Friday, July 31, 2009 at 5:22 AM

Compassion fatigue for Haitian migrants

Posted by Anthony L. Hall

I join all citizens of the Turks and Caicos Islands (TCI) in expressing profound sadness over the loss of life that occurred after a boat carrying some 200 Haitian migrants ploughed into a coral reef in our waters on Sunday and capsized.  Latest reports are that 67 remain missing, and are presumed dead.

The boat was jam-packed with people. Men filled the deck, exposed to the hot sun, while women and men alike filled the dark, nearly airless hold below, survivors later told rescuers. Pierre said the hold was packed so tight that nobody could lie down.

The ones who knew how to swim, swam. The ones who didn’t, died.

(Associated Press reporting on its interview with survivor Joanel Pierre)

But now that TCI and US authorities have suspended their search for the missing, I feel obliged to note that my sympathy for those lost souls (and for those who survived only to be repatriated to their living hell) is tinged with outrage at the chronic conditions in Haiti that compel so many of its people to flee.  Not to mention that such tragic events have become so commonplace in the Caribbean Sea that people throughout the region can be forgiven for bemoaning compassion fatigue.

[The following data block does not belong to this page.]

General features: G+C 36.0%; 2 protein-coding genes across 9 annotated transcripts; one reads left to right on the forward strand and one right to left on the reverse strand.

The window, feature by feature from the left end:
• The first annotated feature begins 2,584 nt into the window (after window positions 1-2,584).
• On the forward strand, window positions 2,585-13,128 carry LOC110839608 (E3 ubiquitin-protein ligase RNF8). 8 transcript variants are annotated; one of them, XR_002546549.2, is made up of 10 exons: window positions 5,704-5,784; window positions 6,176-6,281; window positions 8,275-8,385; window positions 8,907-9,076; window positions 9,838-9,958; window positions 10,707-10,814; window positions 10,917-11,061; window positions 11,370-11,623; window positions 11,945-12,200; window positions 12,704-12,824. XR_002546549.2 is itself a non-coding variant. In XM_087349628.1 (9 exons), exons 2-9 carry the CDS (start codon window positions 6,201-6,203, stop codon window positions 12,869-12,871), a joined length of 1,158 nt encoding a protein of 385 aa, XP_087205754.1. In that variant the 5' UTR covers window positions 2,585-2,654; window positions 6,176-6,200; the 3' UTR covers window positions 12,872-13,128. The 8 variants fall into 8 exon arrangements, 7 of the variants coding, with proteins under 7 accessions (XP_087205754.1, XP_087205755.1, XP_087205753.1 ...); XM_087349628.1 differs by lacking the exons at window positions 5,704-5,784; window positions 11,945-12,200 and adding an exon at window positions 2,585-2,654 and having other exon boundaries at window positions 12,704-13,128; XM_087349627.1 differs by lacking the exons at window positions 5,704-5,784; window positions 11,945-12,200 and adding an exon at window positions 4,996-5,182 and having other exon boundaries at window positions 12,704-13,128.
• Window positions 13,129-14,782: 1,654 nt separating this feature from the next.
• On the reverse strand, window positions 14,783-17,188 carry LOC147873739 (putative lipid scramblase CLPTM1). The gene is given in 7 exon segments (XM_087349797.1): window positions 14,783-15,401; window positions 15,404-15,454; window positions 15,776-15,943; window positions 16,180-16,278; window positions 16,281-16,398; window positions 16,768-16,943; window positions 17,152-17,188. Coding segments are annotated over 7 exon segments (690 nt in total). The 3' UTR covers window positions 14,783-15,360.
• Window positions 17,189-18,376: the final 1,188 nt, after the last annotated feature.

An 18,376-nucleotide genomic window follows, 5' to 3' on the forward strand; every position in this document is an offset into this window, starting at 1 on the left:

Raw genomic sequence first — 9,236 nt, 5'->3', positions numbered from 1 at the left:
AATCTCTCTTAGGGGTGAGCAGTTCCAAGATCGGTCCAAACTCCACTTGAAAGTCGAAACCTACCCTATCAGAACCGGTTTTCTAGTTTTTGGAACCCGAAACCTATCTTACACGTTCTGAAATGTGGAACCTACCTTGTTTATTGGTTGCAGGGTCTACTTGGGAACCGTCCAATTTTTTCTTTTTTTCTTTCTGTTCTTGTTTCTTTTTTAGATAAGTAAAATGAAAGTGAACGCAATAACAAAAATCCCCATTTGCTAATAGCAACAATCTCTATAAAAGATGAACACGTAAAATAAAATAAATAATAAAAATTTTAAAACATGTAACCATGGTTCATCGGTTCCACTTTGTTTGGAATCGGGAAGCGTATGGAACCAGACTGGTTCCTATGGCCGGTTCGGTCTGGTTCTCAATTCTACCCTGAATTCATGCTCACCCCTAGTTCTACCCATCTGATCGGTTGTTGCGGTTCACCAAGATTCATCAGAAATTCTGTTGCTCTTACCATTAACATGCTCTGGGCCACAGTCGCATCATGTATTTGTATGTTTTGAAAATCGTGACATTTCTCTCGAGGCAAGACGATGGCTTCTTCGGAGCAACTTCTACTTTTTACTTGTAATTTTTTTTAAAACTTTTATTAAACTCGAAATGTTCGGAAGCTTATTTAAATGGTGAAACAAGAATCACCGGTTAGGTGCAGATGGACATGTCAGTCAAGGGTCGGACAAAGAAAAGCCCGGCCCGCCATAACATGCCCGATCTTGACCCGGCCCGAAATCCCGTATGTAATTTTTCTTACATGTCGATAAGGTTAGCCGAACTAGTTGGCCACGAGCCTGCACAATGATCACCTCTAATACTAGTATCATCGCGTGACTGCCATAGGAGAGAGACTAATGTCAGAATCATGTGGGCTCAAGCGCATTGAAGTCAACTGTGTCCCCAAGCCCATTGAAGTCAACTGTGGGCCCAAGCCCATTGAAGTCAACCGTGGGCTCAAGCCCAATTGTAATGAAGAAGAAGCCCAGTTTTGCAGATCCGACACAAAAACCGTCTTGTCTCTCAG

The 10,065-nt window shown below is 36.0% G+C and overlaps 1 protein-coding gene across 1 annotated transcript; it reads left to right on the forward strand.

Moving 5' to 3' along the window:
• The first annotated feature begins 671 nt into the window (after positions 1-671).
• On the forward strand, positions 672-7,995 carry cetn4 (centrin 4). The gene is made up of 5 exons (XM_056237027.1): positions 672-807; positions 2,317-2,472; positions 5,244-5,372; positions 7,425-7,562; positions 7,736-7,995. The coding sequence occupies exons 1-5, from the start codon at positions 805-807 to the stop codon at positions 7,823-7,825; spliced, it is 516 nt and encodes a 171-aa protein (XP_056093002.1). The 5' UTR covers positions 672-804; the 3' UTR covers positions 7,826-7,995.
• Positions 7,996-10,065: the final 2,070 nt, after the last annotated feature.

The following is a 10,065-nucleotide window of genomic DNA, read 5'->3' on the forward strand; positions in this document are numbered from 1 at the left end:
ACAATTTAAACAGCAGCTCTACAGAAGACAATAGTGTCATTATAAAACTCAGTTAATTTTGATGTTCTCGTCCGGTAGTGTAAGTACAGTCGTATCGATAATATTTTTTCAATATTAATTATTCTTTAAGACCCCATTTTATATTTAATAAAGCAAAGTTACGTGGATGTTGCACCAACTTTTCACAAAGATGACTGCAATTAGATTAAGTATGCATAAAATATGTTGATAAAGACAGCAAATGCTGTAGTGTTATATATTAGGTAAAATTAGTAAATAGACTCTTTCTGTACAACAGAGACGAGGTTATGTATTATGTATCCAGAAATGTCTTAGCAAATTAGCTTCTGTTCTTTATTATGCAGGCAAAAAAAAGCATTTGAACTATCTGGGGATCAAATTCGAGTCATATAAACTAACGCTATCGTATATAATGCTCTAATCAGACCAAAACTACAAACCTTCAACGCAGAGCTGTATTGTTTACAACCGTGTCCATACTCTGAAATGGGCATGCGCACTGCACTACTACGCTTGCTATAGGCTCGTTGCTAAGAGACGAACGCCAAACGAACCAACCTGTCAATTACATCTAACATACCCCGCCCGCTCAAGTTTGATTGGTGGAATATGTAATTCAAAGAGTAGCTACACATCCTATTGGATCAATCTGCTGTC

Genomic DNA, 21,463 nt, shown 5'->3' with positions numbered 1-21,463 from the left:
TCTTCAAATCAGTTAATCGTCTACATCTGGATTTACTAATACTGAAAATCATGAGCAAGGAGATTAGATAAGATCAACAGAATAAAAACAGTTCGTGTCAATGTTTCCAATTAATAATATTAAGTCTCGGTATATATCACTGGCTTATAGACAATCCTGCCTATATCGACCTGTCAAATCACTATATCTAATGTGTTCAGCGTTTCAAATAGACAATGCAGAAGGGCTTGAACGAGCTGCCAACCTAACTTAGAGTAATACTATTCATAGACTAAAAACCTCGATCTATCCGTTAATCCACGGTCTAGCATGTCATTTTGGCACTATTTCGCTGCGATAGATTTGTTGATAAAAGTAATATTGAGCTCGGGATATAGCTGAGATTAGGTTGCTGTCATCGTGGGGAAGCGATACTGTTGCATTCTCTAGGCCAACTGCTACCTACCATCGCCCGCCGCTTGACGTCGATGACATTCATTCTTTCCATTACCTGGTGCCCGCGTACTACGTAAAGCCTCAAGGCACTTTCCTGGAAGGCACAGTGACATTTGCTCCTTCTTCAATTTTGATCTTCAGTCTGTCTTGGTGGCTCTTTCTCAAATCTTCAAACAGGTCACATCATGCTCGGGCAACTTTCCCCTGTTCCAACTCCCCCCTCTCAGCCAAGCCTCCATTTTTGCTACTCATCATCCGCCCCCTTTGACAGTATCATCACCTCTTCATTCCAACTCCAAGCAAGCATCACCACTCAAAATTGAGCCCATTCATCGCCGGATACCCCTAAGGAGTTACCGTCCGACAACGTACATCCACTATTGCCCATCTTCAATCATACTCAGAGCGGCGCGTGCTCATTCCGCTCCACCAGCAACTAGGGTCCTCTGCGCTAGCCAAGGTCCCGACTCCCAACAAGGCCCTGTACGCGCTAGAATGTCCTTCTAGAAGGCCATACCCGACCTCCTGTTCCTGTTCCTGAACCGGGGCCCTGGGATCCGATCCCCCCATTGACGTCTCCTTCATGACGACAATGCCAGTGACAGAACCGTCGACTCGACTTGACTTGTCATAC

In fact here, in part, is how I bemoaned this recurring tragedy in a commentary over four years ago:

Caribbean nations are becoming extremely exasperated with the seemingly endless influx of Haitian migrants into their countries. Because it is now painfully clear that these desperate souls not only drain limited social services but also contribute to increasing incidences of crime and disorder in local communities throughout the region…

Despite increasing political stability, chronic poverty, hunger and violence in Haiti continue to compel exodus en masse from its shores. And, with a population of almost 8 million potential migrants, Haiti looms as a persistent, menacing presence for every country in the Caribbean.